Cost of LAP-BAND® Surgery


Written by:  Howmuchisit.org Staff
Last Updated:  August 13, 2018

The LAP-BAND® system is an FDA-approved, adjustable gastric band used in the LAP-BAND® procedure.

A silicone-like belt that wraps around the upper portion of your stomach, your stomach will shrink to the size of a golf ball after the procedure completes, only allowing you to hold an ounce of food.  As a result, you will lose most of your appetite, feel full quicker and will lose weight as time goes on.

As the system is adjustable, it will be connected to a port connected beneath the skin that can be inflated with saline to either tighten or expedite weight loss.  The saline solution can be removed to loosen the band in the case side effects are felt.

Cost of LAP-BAND® Surgery
IMG_9946” (CC BY 2.0) by Chris R McFarland

The average cost of LAP-BAND® surgery

The cost of LAP-BAND® will depend on a variety of factors, including your geographical location, the surgeon you choose, insurance coverage and the facility.

From our research via multiple people who did post the quotes they received online, the costs for a straightforward procedure seemed to range anywhere from $9,000 to more than $30,000 without insurance, with the geographical region playing a large role in the pricing.  Also, those who either had their insurance pick up a portion of the costs or even those who paid in cash tended to pay up to 20 to 30 percent less than those who had to set up financing via a third-party or the office they were working with.

Other costs, as we get into below in our “additional costs to consider subpage” can add to the total mentioned above.

Private insurance coverage can be a tricky area, but there are reports your insurance company may cover the procedure if you meet the requirements as per your policy details.  In general, most health insurance companies require at least two comorbidities and a BMI of 35 or greater to be a candidate for the insurance company to cover the procedure.  As all policies greatly vary, talk with your insurance provider to know the details to see how you can potentially be covered.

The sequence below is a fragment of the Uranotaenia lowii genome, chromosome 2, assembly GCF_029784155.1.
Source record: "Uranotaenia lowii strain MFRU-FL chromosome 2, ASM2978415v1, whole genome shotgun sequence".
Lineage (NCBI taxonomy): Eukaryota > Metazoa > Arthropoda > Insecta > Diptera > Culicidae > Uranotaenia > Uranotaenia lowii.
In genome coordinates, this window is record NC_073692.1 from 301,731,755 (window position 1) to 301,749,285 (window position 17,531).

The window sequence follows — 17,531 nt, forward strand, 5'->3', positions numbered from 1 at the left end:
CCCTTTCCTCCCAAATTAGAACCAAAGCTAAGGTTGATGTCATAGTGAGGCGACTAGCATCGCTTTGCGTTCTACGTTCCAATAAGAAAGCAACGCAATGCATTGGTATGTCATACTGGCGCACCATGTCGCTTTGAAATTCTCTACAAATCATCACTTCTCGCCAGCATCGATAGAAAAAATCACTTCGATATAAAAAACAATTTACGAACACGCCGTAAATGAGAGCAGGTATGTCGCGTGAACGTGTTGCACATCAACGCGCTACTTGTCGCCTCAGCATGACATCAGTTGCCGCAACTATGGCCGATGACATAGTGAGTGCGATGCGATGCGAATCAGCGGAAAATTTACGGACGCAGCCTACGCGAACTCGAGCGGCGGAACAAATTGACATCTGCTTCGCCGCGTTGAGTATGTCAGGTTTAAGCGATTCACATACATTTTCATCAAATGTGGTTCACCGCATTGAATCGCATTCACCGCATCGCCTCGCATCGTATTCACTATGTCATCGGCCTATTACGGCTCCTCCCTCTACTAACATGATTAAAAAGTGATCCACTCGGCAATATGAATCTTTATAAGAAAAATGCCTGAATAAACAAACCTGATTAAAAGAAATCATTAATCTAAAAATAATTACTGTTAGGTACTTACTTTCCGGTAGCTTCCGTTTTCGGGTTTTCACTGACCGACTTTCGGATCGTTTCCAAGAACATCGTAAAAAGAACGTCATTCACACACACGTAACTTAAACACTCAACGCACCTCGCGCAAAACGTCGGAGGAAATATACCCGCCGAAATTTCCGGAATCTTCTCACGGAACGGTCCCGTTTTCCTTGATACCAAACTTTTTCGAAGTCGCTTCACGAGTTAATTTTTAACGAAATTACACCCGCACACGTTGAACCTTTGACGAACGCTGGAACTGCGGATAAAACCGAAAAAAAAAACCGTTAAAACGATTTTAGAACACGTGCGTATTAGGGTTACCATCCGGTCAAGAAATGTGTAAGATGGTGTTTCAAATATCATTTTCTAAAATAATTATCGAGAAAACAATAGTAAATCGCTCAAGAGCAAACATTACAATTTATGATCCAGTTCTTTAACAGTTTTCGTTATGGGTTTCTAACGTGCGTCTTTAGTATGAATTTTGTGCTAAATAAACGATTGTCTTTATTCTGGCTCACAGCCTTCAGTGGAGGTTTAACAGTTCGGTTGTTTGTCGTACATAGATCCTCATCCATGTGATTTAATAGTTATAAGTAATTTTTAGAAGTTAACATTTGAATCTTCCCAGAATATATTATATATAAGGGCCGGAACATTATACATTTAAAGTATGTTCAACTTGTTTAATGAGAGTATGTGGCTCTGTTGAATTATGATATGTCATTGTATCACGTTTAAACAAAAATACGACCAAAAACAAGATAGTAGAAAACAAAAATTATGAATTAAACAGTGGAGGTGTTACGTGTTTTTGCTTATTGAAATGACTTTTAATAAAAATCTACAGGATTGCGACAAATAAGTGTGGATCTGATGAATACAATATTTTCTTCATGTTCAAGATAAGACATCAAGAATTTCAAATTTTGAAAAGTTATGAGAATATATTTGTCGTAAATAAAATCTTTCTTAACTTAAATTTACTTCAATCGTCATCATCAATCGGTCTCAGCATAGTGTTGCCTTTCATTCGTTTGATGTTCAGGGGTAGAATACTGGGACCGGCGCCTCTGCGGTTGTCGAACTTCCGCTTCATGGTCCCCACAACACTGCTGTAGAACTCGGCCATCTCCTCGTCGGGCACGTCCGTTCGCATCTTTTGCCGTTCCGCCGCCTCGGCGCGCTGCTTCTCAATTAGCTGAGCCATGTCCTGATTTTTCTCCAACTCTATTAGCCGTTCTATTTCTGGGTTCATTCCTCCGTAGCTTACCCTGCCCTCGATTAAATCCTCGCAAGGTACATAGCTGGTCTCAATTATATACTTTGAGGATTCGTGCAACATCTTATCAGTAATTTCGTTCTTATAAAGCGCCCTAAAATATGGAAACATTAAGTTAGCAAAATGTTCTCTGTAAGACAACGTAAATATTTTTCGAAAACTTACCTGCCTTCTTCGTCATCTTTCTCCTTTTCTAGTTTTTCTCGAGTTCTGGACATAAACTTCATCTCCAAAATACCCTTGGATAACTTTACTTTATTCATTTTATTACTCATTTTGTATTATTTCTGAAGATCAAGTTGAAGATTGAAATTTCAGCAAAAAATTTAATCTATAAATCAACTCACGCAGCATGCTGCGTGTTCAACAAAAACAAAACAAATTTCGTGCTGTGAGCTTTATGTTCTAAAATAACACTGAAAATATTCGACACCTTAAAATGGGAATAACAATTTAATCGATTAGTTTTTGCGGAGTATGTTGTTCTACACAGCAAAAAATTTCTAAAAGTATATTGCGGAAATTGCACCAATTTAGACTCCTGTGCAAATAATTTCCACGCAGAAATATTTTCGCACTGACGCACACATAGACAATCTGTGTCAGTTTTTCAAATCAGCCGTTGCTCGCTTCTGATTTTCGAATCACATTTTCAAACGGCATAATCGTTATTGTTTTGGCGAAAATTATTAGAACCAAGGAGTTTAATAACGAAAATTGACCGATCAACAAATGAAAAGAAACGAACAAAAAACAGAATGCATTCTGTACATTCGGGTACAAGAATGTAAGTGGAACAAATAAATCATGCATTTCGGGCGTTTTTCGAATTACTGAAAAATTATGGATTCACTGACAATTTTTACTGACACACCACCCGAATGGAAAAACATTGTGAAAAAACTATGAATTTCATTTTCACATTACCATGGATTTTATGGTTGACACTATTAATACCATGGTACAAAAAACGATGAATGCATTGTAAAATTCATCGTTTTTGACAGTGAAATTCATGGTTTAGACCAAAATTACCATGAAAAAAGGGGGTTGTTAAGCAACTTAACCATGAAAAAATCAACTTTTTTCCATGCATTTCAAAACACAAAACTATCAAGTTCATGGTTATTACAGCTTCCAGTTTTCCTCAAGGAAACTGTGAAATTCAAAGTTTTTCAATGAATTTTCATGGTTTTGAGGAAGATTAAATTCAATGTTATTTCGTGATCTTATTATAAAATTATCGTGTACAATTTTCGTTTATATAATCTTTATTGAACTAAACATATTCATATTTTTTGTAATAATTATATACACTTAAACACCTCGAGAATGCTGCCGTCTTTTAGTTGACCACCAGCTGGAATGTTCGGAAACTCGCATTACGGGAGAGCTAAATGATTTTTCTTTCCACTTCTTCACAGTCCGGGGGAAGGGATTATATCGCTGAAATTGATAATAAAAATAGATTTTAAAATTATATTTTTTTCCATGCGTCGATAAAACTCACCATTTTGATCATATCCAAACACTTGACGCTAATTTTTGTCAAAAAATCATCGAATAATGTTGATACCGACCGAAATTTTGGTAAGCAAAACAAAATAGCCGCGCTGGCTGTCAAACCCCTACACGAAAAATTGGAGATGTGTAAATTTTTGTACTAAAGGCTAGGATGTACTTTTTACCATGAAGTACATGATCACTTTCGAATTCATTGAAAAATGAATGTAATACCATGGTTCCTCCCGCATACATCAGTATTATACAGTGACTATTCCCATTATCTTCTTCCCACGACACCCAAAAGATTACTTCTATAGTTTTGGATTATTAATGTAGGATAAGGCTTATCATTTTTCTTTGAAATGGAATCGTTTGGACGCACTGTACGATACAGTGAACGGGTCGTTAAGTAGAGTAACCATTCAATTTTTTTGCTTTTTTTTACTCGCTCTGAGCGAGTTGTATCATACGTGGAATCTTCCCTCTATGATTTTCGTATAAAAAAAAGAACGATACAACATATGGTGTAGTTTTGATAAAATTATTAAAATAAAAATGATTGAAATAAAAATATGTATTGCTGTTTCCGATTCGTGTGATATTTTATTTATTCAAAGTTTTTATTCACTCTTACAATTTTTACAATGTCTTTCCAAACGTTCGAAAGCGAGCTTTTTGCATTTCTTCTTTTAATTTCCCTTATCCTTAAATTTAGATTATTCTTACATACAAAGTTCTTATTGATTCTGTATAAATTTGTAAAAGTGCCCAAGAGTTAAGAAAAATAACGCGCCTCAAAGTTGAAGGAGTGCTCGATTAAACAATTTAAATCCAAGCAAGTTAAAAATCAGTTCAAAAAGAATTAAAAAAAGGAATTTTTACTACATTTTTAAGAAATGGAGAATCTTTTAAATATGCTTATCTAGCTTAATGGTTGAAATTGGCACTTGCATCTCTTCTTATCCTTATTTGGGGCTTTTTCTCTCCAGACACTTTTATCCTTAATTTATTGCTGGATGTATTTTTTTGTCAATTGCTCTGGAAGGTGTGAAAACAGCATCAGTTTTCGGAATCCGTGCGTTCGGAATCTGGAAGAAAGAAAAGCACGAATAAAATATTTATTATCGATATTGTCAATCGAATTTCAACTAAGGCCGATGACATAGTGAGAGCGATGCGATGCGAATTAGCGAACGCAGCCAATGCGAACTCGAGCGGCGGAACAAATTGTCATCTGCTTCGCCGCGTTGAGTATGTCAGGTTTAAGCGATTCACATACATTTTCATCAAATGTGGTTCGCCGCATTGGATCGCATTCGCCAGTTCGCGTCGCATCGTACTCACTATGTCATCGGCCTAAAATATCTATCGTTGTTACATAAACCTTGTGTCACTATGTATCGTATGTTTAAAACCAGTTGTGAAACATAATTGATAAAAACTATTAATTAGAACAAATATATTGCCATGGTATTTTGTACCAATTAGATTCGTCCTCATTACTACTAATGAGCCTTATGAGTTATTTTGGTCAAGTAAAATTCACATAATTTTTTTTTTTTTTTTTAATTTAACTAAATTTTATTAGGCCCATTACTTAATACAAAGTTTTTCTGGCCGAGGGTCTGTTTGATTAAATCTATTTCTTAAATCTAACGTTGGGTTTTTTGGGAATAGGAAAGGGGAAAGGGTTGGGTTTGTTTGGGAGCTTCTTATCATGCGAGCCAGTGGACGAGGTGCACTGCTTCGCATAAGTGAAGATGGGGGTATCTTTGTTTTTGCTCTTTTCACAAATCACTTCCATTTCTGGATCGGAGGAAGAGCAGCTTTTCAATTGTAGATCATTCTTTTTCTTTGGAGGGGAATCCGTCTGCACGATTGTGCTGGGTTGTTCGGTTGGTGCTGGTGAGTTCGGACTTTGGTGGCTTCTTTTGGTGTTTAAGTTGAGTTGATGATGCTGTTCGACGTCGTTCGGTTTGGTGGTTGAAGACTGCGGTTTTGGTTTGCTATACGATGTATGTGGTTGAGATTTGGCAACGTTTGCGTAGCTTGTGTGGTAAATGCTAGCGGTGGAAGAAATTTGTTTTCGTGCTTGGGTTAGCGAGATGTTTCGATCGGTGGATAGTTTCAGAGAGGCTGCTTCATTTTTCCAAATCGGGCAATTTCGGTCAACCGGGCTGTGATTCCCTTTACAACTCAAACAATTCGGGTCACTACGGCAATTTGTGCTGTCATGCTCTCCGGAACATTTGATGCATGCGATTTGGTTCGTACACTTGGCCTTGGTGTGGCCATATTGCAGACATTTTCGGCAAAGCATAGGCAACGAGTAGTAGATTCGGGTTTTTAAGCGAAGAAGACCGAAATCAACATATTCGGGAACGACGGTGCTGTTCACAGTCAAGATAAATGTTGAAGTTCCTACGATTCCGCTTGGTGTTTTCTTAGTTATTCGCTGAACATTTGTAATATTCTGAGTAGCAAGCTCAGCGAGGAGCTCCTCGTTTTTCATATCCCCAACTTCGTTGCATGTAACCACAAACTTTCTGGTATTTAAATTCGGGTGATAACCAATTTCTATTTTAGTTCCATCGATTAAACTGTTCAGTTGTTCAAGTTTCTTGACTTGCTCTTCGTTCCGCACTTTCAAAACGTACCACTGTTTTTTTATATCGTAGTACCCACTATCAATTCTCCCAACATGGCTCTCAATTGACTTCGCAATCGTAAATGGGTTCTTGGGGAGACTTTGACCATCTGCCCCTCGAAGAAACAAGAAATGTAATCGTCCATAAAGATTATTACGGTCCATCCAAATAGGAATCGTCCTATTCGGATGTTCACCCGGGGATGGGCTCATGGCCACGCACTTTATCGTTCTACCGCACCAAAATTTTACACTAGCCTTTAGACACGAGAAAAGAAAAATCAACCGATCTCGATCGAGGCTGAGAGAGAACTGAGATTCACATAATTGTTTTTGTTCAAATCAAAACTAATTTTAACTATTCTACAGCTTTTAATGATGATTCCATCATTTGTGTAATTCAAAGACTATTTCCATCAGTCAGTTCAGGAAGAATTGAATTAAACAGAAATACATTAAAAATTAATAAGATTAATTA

On this ObesityCoverage.com map, for example, their research indicated that Oklahoma, Texas, and Nebraska were the cheapest states to have the LAP-BAND® procedure done, with the average less than $11,000, whereas the highest priced states, Minnesota, New Mexico and Minnesota, all charged an average of more than $18,500.

Bariatric-surgery-source.com notes the average cost of the surgery is close to $3,500 with insurance or about $15,000 without.  The costs, as noted by the website, states the out-of-pocket costs will depend on the chosen hospital, insurance plan, discounts, financing and tax savings.

The official LAP-BAND® website notes the system can generally cost anywhere from $8,000 to $18,000.

What’s included in the estimates?

All hospitals/facilities will vary with its billing policy, but from most of the quotes we did see, it should include the hospital fees, surgeon fees, surgical assistant fees, anesthesia fees, operating room fees as well as the device fees.  However, this is not guaranteed, as, again, this will vary.  To be certain, talk with the facility’s billing department ahead of time to know what you will be responsible for, even after you pay the surgery fees.

The additional costs to consider

Nutritionist appointments:  For most, a new diet can be quite the challenge, and for that reason, multiple nutritionist appointments, costing about $50 to $100 each, will be necessary to get you on the right track to eating healthy and keeping the pounds off.

Health clearance:  A psychologist and/or cardiologist appointment may be required for a mental health and heart health clearance.

Lab work:  As with most surgical procedures, the lab work, prior to the procedure, needs to be considered as well.  This can include blood work, an echocardiogram and/or x-ray fees.

Adjustment appointments or fills:  The average LAP-BAND® fill, if not covered by your insurance company, can cost anywhere from $75 to $350 per fill visit, but this fee can often be part of a package before the surgery or even negotiated by some if you purchase more than one session at once.  About six weeks after the surgery, usually about the time your stomach fully heals, your surgeon will want you to come in to adjust your fills to get over your weight loss plateau.